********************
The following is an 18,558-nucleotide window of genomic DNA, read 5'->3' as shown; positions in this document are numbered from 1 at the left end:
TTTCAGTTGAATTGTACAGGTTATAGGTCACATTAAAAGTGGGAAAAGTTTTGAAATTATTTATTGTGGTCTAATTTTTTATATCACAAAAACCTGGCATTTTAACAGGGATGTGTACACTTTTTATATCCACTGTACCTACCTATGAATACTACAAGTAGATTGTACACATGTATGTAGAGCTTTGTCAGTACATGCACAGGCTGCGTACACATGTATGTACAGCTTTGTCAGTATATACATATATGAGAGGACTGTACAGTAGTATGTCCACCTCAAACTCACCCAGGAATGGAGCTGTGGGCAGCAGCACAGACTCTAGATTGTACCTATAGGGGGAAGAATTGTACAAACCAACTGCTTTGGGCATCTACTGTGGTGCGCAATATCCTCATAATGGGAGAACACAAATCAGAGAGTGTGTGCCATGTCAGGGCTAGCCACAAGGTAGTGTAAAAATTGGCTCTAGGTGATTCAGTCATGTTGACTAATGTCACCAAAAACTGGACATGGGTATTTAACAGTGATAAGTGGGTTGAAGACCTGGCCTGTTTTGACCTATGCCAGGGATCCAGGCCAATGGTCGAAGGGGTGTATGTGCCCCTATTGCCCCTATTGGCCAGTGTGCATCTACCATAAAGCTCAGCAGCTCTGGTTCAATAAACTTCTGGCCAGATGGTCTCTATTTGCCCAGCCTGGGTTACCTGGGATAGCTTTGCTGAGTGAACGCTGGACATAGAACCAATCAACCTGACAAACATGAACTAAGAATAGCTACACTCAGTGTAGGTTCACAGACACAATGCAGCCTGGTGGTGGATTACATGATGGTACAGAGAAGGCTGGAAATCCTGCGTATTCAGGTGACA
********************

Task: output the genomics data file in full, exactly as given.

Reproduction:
The following is an 18,558-nucleotide window of genomic DNA, read 5'->3' as shown; positions in this document are numbered from 1 at the left end:
TTTCAGTTGAATTGTACAGGTTATAGGTCACATTAAAAGTGGGAAAAGTTTTGAAATTATTTATTGTGGTCTAATTTTTTATATCACAAAAACCTGGCATTTTAACAGGGATGTGTACACTTTTTATATCCACTGTACCTACCTATGAATACTACAAGTAGATTGTACACATGTATGTAGAGCTTTGTCAGTACATGCACAGGCTGCGTACACATGTATGTACAGCTTTGTCAGTATATACATATATGAGAGGACTGTACAGTAGTATGTCCACCTCAAACTCACCCAGGAATGGAGCTGTGGGCAGCAGCACAGACTCTAGATTGTACCTATAGGGGGAAGAATTGTACAAACCAACTGCTTTGGGCATCTACTGTGGTGCGCAATATCCTCATAATGGGAGAACACAAATCAGAGAGTGTGTGCCATGTCAGGGCTAGCCACAAGGTAGTGTAAAAATTGGCTCTAGGTGATTCAGTCATGTTGACTAATGTCACCAAAAACTGGACATGGGTATTTAACAGTGATAAGTGGGTTGAAGACCTGGCCTGTTTTGACCTATGCCAGGGATCCAGGCCAATGGTCGAAGGGGTGTATGTGCCCCTATTGCCCCTATTGGCCAGTGTGCATCTACCATAAAGCTCAGCAGCTCTGGTTCAATAAACTTCTGGCCAGATGGTCTCTATTTGCCCAGCCTGGGTTACCTGGGATAGCTTTGCTGAGTGAACGCTGGACATAGAACCAATCAACCTGACAAACATGAACTAAGAATAGCTACACTCAGTGTAGGTTCACAGACACAATGCAGCCTGGTGGTGGATTACATGATGGTACAGAGAAGGCTGGAAATCCTGCGTATTCAGGTGACA